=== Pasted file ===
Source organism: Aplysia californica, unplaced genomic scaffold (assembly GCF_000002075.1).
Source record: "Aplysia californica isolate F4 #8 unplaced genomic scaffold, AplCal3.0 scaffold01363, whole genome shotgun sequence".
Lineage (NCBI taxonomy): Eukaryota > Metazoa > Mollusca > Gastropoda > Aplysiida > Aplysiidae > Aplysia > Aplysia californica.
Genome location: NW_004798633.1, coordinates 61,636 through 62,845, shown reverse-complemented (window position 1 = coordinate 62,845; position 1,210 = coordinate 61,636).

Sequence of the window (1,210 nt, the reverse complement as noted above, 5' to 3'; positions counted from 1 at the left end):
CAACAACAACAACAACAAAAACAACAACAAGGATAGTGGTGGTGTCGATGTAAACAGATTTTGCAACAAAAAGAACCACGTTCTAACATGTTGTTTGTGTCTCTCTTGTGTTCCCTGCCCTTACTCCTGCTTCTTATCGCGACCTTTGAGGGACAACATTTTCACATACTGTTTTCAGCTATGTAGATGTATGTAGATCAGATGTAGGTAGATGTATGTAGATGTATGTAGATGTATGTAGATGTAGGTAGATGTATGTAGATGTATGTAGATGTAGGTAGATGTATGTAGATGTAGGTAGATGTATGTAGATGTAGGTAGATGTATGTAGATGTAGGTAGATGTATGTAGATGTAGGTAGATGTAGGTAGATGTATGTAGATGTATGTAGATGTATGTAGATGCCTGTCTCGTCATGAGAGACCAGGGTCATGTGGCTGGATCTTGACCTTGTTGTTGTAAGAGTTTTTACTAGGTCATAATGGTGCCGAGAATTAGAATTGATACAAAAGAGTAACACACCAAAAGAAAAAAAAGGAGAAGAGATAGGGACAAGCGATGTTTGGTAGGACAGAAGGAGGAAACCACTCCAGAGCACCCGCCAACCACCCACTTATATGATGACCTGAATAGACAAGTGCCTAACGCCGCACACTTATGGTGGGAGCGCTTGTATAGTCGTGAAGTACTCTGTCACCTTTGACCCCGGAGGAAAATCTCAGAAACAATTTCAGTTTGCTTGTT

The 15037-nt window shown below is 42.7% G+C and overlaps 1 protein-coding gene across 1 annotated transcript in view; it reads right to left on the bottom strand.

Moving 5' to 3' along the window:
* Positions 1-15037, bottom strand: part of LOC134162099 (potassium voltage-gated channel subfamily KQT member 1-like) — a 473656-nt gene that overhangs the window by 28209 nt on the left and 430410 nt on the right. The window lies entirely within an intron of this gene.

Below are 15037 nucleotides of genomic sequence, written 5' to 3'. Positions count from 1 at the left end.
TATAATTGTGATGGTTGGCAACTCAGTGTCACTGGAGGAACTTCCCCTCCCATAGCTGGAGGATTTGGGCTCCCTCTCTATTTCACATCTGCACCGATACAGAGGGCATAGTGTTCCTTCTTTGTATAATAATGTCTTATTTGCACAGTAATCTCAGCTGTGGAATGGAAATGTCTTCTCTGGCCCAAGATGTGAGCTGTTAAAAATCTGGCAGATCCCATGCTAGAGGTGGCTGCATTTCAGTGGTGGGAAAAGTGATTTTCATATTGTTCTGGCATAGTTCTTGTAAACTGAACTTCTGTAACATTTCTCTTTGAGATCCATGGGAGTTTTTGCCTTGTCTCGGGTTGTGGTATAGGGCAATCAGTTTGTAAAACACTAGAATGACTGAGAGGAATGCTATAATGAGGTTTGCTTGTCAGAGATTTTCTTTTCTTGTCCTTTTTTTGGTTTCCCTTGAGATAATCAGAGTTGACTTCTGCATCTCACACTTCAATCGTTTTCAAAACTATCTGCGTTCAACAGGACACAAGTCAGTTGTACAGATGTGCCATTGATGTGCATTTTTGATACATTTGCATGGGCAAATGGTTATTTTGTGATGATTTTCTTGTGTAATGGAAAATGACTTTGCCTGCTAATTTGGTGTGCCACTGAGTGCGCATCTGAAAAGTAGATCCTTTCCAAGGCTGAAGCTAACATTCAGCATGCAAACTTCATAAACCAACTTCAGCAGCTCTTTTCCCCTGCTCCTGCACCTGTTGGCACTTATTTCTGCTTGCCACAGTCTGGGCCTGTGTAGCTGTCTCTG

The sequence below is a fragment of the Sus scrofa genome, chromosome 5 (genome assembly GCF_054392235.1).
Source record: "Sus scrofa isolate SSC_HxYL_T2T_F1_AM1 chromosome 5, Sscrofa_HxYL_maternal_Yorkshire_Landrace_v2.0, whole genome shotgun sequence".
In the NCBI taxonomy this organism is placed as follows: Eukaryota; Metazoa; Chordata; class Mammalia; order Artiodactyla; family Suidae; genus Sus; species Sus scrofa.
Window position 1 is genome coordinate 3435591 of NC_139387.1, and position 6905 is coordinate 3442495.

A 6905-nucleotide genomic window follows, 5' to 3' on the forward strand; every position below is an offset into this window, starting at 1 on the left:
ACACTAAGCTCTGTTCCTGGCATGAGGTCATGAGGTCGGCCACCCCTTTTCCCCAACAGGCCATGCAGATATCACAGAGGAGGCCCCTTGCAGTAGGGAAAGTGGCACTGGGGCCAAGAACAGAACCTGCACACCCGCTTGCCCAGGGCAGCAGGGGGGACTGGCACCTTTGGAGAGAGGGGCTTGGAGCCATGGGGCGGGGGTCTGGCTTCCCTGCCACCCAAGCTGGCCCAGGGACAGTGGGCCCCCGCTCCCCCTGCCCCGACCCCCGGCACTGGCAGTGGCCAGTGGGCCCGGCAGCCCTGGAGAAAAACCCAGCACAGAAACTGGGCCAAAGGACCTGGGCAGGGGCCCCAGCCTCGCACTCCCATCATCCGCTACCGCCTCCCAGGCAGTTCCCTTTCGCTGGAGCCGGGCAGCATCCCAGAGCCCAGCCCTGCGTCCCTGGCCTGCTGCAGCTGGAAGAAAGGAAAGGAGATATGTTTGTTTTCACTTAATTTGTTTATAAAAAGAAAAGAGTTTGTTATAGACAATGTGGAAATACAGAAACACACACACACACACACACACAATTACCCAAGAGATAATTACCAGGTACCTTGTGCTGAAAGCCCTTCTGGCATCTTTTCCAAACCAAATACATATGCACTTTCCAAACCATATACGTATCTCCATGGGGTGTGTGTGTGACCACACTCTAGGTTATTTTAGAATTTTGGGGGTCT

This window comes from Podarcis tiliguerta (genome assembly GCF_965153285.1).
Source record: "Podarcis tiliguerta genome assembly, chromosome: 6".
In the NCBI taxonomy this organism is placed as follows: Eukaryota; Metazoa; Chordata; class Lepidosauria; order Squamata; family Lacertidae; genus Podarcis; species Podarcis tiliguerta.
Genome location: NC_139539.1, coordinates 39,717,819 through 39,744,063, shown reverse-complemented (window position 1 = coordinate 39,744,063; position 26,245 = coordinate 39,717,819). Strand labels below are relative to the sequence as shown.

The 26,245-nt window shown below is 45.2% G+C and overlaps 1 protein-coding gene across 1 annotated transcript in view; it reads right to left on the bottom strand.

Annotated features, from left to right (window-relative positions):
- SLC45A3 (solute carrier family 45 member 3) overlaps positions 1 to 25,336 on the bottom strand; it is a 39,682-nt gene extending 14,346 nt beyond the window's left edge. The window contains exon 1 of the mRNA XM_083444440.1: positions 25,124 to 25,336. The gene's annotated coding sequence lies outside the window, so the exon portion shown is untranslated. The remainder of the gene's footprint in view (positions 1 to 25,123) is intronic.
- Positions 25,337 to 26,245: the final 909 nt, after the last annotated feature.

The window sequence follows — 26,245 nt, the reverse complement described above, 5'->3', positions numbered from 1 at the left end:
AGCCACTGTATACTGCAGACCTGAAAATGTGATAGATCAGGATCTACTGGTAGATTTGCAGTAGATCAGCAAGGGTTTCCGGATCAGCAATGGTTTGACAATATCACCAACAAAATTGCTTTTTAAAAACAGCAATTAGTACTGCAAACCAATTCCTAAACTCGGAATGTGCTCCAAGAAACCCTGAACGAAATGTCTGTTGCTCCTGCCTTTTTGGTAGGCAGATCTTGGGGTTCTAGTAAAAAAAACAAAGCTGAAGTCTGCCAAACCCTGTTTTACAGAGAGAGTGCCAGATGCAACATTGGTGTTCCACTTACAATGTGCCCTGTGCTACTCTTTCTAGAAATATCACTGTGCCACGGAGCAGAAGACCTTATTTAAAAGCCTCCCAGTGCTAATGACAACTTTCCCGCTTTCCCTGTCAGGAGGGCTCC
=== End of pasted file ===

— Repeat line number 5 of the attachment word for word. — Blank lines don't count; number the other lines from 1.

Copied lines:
Sequence of the window (1,210 nt, the reverse complement as noted above, 5' to 3'; positions counted from 1 at the left end):